The sixth amendment guarantee of the right to counsel requires "not errorless counsel, and not counsel judged ineffective by hindsight, but counsel reasonably likely to render and rendering reasonably effective assistance." MacKenna v. Ellis, 280 F.2d 592, 599 (5th Cir. 1960), adopted on rehearing en banc, 289 F.2d 928 (5th Cir.), cert. denied, 368 U.S. 877, 82 S.Ct. 121, 7 L.Ed.2d 78 (1961) (emphasis in panel decision); Washington v. Watkins, 655 F.2d 1346, 1355 (5th Cir. 1981). Application of this standard to the facts of an individual case involves an inquiry as to whether counsel's actual performance, considered in light of the totality of circumstances in the case, was seriously inadequate and whether counsel's inadequacy prejudiced the fairness of his client's trial. Washington v. Watkins, supra, 655 F.2d at 1356, 1359 n. 23, 1360-64; Washington v. Estelle, 648 F.2d 276, 279 (5th Cir. 1981); Nelson v. Estelle, 642 F.2d 903, 906 (5th Cir. 1981). Each inquiry is distinct from the other, Washington v. Watkins, supra, 655 F.2d at 1359 n. 23, and petitioner bears the burden of demonstrating both an identifiable lapse on the part of his trial counsel and some actual, adverse impact upon the fairness of his trial resulting from that lapse. Washington v. Watkins, supra, 655 F.2d at 1359 n. 23, 1360. Absent sufficient factual proof on both scores, a petitioner can not prevail. We do not believe that Boyd can satisfy either part of this test.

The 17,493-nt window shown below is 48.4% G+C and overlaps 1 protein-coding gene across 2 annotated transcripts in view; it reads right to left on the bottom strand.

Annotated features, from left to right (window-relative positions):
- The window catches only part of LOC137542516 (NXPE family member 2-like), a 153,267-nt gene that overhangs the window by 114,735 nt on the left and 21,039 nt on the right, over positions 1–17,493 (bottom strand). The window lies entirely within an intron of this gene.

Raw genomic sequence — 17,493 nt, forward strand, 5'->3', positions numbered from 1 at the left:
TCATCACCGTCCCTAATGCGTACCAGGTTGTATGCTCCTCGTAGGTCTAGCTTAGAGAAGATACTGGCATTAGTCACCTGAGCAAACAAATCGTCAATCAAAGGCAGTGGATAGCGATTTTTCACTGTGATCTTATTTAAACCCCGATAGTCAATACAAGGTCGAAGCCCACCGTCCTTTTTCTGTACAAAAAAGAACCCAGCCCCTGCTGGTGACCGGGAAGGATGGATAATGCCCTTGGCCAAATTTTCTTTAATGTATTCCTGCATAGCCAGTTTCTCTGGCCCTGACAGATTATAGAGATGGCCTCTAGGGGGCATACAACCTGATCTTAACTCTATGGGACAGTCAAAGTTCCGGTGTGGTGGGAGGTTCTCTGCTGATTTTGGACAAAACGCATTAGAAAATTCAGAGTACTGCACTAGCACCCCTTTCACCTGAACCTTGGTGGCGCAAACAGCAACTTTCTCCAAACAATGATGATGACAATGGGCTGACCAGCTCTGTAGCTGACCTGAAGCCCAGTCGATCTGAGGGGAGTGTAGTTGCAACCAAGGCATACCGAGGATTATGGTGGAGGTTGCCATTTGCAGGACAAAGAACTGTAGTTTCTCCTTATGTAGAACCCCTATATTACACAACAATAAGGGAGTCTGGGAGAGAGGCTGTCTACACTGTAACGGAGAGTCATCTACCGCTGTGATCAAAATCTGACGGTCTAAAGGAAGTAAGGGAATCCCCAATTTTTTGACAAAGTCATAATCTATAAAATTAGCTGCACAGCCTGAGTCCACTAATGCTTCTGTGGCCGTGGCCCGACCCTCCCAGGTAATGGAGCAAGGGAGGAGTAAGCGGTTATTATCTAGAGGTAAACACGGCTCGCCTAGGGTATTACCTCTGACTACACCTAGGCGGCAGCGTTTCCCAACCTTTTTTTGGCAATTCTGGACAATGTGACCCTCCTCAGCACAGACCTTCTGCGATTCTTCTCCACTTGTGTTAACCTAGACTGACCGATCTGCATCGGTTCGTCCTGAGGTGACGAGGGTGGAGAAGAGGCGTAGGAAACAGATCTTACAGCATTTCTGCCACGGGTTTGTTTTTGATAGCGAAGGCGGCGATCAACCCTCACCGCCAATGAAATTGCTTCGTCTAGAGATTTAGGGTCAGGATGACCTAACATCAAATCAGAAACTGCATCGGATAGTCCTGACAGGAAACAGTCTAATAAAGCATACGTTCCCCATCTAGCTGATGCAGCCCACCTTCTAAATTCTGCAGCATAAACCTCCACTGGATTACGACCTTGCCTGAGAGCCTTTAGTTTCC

"(C)omplaints of uncalled witnesses are not favored, because the presentation of testimonial evidence is a matter of trial strategy and because allegations of what a witness would have testified are largely speculative." Buckelew v. United States, 575 F.2d 515, 521 (5th Cir. 1978). See also Washington v. Watkins, supra, 655 F.2d at 1363-64. It does not appear that Boyd's trial counsel could properly be blamed for failing to call Jones as an alibi witness. Boyd has asserted that Jones would have testified that Boyd was not a participant in the robbery but has not offered any facts to support his claim that Jones would have offered such testimony, and his allegations in this regard are both conclusory and contradictory.2 Moreover, Boyd has not offered any facts to support his allegation that Jones would have testified at all even if called, a proposition that is highly unlikely in light of the fact that Jones was charged with participating in the same robbery at issue in Boyd's case but was not convicted until after Boyd's trial. See Jones v. State, 565 S.W.2d 934 (Tex.Cr.App.1978). Based upon our analysis of the record, it appears that Boyd's attorney did not call Jones because he did not believe that Jones would have provided testimony buttressing an alibi defense. See Baldwin v. Blackburn, 653 F.2d 942, 947 (5th Cir. 1981). "Defense counsel are not required to close their eyes to the obvious and search for alibis for defendants who would like the assistance of counsel in the fabrication of a defense, for that would be a violation of the ethical standards of the legal profession." United States v. Decoster, 199 U.S.App.D.C. ---, 624 F.2d 196, 240 (D.C.Cir.1979) (en banc) (MacKinnon, J., concurring), cert. denied, 444 U.S. 944, 100 S.Ct. 302, 62 L.Ed.2d 311 (1980). See id. at 244 (MacKinnon, J., concurring). In addition, Boyd was positively identified as a perpetrator of the October 2 robbery by two witnesses, including Kane, as well as by one of his accomplices who testified for the state, Evelyn Clewis. Therefore, Boyd has not proven any fundamental unfairness in his trial necessary to establish prejudice. Washington v. Watkins, supra, 655 F.2d at 1359 n. 23, 1360. Accordingly, because it does not appear that Boyd has shown either a serious default by his trial counsel or any prejudice to the fairness of his trial resulting from this default, his sixth amendment claim is rejected.